November 25 2014 Latest news:
Thursday, September 6, 2012
It’s time for the food festival to hit the city this weekend with an event which shows off all aspects of the industry, as Victoria Leggett reports.
Freshly-squeezed apple juice from a Norfolk orchard, oils overseen on their journey from the field to the bottle, tasty conserves using berries picked from the producer’s own farm – and even a real life cow.
The sights, sounds and tastes of the countryside will be brought to the city this weekend as the Norfolk producers’ market and the City Farm return to the Forum once again.
And, with more than 30 stalls jostling for attention alongside the Battle of the Bangers, organisers hope it will prove to be one of the most popular events of the 2012 Norfolk Food and Drink Festival.
The producers’ market will take over both the inside of the Forum as well as outside on Millennium Plain from 9.30am to 5pm on Saturday.
Organiser Jane Miller, of Produced in Norfolk, and a board member of the EDP Adnams Norfolk Food and Drink Festival, in association with Norfolk County Council, says: “It’s a very fine selection of Norfolk food and drink. It’s a really good cross section of the industry covering everything from apple juice and beer to yoghurt, gluten-free cakes and meats.”
Many of the regular producers who have taken part in the city’s main festival event over the past few years will return, and Jane has been careful to choose only the best representatives of Norfolk food and drink.
“I was looking for people who had a lot of input into what they make,” she says. “A lot of them see the whole process through – they will grow the rapeseed, harvest it and crush it all themselves. The apple juice people grow their own apples, crush them and make it into juice themselves.”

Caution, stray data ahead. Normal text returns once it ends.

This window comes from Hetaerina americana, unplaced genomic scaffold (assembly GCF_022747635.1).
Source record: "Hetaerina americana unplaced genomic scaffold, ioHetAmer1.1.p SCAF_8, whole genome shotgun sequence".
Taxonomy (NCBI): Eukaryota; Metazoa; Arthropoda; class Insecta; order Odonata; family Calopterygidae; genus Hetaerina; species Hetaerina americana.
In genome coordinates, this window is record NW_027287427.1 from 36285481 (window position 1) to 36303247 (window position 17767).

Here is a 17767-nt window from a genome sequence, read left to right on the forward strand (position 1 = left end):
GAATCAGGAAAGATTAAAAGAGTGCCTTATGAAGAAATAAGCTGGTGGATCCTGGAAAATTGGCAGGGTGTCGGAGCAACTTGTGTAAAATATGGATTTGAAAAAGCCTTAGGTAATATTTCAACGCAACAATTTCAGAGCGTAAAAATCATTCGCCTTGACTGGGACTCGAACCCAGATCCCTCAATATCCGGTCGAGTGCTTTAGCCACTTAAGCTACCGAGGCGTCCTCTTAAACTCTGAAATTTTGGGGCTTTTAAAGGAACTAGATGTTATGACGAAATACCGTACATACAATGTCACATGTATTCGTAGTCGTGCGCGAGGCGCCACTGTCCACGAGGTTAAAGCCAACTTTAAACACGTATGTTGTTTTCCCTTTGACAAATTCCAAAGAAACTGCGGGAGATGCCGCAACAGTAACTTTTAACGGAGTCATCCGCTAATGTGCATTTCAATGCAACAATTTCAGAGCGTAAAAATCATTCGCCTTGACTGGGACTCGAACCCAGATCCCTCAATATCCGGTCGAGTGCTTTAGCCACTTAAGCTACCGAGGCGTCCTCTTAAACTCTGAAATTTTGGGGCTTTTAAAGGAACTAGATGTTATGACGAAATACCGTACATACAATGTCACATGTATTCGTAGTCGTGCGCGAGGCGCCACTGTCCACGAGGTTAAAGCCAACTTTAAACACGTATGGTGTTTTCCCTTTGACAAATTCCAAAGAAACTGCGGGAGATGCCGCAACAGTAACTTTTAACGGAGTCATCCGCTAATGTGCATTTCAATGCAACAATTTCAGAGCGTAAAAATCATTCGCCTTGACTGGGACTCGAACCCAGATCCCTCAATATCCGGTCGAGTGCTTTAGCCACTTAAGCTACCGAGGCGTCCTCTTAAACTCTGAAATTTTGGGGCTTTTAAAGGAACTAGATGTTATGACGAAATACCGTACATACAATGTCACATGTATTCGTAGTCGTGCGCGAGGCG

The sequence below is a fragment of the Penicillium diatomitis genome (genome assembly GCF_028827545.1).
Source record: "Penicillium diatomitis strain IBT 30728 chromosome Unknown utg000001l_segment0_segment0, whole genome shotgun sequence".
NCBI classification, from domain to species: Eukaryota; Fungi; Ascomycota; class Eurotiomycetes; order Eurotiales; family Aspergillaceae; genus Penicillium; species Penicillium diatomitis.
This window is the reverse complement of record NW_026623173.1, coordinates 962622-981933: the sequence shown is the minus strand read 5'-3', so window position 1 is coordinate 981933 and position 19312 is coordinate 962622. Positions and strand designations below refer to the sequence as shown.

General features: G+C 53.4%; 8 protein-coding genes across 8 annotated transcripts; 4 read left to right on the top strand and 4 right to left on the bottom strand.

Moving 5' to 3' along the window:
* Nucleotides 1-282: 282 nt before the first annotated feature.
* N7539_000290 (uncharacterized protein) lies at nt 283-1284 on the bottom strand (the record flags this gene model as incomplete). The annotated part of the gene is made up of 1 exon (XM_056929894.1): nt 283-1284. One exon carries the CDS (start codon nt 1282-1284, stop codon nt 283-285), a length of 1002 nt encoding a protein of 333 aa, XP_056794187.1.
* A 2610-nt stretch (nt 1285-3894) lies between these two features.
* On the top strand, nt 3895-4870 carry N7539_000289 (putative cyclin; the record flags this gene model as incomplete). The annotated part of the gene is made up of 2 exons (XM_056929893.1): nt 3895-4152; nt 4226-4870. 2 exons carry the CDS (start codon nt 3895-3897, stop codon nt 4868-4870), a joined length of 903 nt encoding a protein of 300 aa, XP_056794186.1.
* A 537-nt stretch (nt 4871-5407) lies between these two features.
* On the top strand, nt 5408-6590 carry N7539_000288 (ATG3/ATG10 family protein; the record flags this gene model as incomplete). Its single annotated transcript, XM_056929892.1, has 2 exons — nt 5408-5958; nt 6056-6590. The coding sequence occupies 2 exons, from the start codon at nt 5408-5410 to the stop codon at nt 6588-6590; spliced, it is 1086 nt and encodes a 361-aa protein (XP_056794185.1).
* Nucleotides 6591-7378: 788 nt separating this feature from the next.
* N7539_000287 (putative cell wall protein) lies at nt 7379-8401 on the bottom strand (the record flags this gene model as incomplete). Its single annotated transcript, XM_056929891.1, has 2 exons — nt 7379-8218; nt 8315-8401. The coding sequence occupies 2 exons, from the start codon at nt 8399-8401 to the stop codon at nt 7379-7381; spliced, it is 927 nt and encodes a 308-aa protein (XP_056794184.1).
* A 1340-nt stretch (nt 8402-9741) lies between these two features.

As well as being keen to sell their wares and send people off with a basket full of food to create a week of delicious family meals, the producers will also be keen to talk to people about what they do.
“They’re all very friendly and very able to talk knowledgably about their food and drink and how to use it to the best advantage. They’re very happy to talk about it, how to prepare it and how to enjoy it.”
Returning to its central position at the Forum after moving to the Castle Gardens for the festival last year, Jane believes the market will be as popular as ever.
Thousands of people are expected to pass through the festival during the day, drawn in by not only the market but also the popular Battle of the Bangers which will coincide with the event.
Equally popular is set to be Norfolk Young Farmers’ City Farm, which will make the first of its two appearances this weekend at the Forum.
Organiser Ches Broom, rural business centre and Norfolk Young Farmers’ Clubs manager, says the event will aim to raise awareness as well as entertain.
Visitors to the Forum will be able to try their hand at milking a cow using the YFC’s wooden cow, look at some of the big machinery on show, watch milking demonstrations and meet Jelly the Jersey and Holly the Holstein.
Between 30 and 40 of Norfolk’s young farmers will be available throughout the day to talk to people about careers in agriculture and the issues facing the dairy industry and the need for a fair price for milk.
Ches says bringing the farmers and their animals into the city can be very important when it comes to educating people about agriculture.
“It’s surprising how many people still haven’t got close to a live farm animal before,” she says. It’s amazing some of the things we get asked when we do these events.
“They don’t realise the udders are where the milk comes from, or they will ask: ‘do they eat meat’?”
The City Farm will be at the Festival in the City at The Forum on Saturday from 9am to 4pm and at the Taste the Best of Norfolk Food and Drink Festival at the Norfolk Showground on Sunday from 11am to 4pm.
To head back to our Norfolk Food Festival 2012 page, see the link at the top-right of this page.